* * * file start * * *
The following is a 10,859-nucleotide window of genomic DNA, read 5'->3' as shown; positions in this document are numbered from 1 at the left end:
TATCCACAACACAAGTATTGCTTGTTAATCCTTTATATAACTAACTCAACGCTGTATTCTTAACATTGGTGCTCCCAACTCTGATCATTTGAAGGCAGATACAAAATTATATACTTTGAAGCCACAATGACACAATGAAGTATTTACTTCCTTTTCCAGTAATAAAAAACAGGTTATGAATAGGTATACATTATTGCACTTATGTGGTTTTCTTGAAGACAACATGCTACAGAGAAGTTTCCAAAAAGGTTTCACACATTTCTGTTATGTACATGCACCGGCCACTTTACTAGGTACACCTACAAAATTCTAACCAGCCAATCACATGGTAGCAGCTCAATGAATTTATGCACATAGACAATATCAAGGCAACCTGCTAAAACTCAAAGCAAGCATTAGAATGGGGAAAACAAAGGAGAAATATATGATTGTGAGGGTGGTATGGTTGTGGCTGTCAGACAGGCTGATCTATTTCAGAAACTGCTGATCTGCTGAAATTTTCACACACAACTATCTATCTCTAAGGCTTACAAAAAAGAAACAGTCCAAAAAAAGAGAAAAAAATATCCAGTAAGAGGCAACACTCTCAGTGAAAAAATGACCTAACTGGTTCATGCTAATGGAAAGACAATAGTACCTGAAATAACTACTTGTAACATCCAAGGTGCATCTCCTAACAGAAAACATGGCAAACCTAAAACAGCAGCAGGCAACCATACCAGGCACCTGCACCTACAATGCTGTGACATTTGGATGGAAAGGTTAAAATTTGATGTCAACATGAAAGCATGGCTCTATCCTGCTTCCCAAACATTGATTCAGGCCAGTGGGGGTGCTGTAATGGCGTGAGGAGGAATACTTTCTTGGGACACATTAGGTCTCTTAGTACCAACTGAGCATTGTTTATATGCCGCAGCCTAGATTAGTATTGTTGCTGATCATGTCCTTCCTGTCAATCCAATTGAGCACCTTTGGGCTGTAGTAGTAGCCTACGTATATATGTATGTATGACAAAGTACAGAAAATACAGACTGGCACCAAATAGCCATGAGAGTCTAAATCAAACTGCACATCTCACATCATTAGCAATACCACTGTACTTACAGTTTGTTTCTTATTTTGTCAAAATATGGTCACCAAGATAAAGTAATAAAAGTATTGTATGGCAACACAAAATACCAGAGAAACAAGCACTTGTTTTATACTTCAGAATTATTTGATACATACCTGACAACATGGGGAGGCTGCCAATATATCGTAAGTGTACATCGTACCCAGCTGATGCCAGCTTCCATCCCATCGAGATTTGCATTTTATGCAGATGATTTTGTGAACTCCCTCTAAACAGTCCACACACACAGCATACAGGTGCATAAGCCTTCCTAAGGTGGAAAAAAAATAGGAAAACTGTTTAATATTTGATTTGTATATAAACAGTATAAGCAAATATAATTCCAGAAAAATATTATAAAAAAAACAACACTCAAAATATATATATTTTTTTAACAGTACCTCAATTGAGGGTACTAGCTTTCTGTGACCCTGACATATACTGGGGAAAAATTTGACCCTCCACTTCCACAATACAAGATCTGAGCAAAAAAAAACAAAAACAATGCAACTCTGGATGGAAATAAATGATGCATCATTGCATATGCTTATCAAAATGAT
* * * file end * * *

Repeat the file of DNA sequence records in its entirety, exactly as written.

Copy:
The following is a 10,859-nucleotide window of genomic DNA, read 5'->3' as shown; positions in this document are numbered from 1 at the left end:
TATCCACAACACAAGTATTGCTTGTTAATCCTTTATATAACTAACTCAACGCTGTATTCTTAACATTGGTGCTCCCAACTCTGATCATTTGAAGGCAGATACAAAATTATATACTTTGAAGCCACAATGACACAATGAAGTATTTACTTCCTTTTCCAGTAATAAAAAACAGGTTATGAATAGGTATACATTATTGCACTTATGTGGTTTTCTTGAAGACAACATGCTACAGAGAAGTTTCCAAAAAGGTTTCACACATTTCTGTTATGTACATGCACCGGCCACTTTACTAGGTACACCTACAAAATTCTAACCAGCCAATCACATGGTAGCAGCTCAATGAATTTATGCACATAGACAATATCAAGGCAACCTGCTAAAACTCAAAGCAAGCATTAGAATGGGGAAAACAAAGGAGAAATATATGATTGTGAGGGTGGTATGGTTGTGGCTGTCAGACAGGCTGATCTATTTCAGAAACTGCTGATCTGCTGAAATTTTCACACACAACTATCTATCTCTAAGGCTTACAAAAAAGAAACAGTCCAAAAAAAGAGAAAAAAATATCCAGTAAGAGGCAACACTCTCAGTGAAAAAATGACCTAACTGGTTCATGCTAATGGAAAGACAATAGTACCTGAAATAACTACTTGTAACATCCAAGGTGCATCTCCTAACAGAAAACATGGCAAACCTAAAACAGCAGCAGGCAACCATACCAGGCACCTGCACCTACAATGCTGTGACATTTGGATGGAAAGGTTAAAATTTGATGTCAACATGAAAGCATGGCTCTATCCTGCTTCCCAAACATTGATTCAGGCCAGTGGGGGTGCTGTAATGGCGTGAGGAGGAATACTTTCTTGGGACACATTAGGTCTCTTAGTACCAACTGAGCATTGTTTATATGCCGCAGCCTAGATTAGTATTGTTGCTGATCATGTCCTTCCTGTCAATCCAATTGAGCACCTTTGGGCTGTAGTAGTAGCCTACGTATATATGTATGTATGACAAAGTACAGAAAATACAGACTGGCACCAAATAGCCATGAGAGTCTAAATCAAACTGCACATCTCACATCATTAGCAATACCACTGTACTTACAGTTTGTTTCTTATTTTGTCAAAATATGGTCACCAAGATAAAGTAATAAAAGTATTGTATGGCAACACAAAATACCAGAGAAACAAGCACTTGTTTTATACTTCAGAATTATTTGATACATACCTGACAACATGGGGAGGCTGCCAATATATCGTAAGTGTACATCGTACCCAGCTGATGCCAGCTTCCATCCCATCGAGATTTGCATTTTATGCAGATGATTTTGTGAACTCCCTCTAAACAGTCCACACACACAGCATACAGGTGCATAAGCCTTCCTAAGGTGGAAAAAAAATAGGAAAACTGTTTAATATTTGATTTGTATATAAACAGTATAAGCAAATATAATTCCAGAAAAATATTATAAAAAAAACAACACTCAAAATATATATATTTTTTTAACAGTACCTCAATTGAGGGTACTAGCTTTCTGTGACCCTGACATATACTGGGGAAAAATTTGACCCTCCACTTCCACAATACAAGATCTGAGCAAAAAAAAACAAAAACAATGCAACTCTGGATGGAAATAAATGATGCATCATTGCATATGCTTATCAAAATGAT